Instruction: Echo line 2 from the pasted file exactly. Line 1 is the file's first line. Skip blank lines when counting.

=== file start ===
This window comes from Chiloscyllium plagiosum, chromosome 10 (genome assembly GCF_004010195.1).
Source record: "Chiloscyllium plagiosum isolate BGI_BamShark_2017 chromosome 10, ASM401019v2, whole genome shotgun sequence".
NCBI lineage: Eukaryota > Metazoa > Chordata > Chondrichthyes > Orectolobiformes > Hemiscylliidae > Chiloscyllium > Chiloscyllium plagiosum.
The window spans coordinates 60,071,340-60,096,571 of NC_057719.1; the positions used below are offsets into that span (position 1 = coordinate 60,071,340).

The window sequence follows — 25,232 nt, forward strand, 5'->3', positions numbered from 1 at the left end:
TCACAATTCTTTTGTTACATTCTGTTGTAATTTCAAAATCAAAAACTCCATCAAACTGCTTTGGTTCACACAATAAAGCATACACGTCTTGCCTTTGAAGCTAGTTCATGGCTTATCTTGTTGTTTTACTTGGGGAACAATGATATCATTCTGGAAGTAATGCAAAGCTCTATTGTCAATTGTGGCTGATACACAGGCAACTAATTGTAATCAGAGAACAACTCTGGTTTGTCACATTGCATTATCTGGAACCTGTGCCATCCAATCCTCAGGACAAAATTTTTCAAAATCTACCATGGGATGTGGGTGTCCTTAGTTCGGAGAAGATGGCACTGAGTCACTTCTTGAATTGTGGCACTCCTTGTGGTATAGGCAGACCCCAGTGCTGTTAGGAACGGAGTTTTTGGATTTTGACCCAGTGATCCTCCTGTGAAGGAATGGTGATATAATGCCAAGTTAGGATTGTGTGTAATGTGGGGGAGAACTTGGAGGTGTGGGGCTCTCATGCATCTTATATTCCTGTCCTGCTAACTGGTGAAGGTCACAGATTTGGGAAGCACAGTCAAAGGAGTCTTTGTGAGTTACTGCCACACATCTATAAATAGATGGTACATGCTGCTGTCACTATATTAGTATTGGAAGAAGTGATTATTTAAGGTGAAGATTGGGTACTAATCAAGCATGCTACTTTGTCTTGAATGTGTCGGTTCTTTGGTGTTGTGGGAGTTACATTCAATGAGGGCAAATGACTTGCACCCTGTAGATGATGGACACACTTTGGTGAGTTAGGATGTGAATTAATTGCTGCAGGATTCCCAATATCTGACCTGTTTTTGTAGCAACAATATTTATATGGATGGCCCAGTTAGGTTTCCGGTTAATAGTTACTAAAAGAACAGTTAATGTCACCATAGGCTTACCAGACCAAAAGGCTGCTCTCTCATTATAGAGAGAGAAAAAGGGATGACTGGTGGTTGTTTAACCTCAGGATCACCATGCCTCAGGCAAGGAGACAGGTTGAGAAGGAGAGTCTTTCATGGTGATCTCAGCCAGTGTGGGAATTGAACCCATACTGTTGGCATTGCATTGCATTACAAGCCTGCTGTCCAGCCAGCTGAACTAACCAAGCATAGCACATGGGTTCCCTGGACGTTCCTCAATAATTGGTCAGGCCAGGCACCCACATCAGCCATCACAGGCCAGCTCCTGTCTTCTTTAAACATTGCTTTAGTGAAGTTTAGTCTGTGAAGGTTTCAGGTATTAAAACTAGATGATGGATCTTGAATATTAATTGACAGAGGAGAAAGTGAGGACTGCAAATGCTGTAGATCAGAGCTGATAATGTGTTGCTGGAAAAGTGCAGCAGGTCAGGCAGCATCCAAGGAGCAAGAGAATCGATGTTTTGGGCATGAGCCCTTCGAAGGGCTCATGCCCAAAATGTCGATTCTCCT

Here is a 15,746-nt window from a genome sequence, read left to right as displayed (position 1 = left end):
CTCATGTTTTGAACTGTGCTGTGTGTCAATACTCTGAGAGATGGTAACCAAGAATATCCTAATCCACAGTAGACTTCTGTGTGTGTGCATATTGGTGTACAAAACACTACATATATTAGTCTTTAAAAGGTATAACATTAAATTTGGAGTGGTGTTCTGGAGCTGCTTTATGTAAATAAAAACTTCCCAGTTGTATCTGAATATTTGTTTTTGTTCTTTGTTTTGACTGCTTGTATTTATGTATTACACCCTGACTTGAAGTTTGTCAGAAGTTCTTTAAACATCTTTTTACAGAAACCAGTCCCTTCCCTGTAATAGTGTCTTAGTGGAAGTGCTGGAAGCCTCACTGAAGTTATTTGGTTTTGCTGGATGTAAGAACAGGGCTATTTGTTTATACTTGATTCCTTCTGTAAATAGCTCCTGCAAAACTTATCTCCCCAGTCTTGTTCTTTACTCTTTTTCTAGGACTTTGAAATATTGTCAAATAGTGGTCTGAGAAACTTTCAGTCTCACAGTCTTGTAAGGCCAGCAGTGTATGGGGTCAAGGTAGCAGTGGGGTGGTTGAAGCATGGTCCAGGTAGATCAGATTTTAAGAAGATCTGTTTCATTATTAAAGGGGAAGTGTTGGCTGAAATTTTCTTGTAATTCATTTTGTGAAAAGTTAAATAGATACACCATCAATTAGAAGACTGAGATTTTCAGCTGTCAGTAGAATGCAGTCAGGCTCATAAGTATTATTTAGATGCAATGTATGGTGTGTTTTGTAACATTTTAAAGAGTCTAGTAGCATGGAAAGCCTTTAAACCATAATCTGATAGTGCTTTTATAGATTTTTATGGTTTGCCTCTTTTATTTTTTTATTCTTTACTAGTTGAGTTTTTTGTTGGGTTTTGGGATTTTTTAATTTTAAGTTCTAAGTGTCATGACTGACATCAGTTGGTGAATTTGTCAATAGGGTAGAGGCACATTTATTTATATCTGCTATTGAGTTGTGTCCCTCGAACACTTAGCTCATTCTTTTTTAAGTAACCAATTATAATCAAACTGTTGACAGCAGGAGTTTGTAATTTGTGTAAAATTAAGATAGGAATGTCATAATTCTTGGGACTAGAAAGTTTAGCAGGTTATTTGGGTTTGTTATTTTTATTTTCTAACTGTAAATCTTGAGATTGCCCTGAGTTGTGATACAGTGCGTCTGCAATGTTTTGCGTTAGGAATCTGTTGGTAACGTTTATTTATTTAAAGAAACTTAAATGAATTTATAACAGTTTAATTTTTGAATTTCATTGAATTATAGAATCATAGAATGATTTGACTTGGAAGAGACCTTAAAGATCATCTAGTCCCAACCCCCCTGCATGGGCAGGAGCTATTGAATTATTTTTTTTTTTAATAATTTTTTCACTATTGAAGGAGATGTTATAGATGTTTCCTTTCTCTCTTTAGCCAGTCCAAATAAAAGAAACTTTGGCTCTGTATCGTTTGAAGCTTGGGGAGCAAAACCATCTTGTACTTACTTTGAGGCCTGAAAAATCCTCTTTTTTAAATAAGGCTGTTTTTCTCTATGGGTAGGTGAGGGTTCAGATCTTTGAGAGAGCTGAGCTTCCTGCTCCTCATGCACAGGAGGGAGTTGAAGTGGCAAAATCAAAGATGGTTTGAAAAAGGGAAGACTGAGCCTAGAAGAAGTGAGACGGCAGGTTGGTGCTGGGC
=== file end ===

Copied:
Source record: "Chiloscyllium plagiosum isolate BGI_BamShark_2017 chromosome 10, ASM401019v2, whole genome shotgun sequence".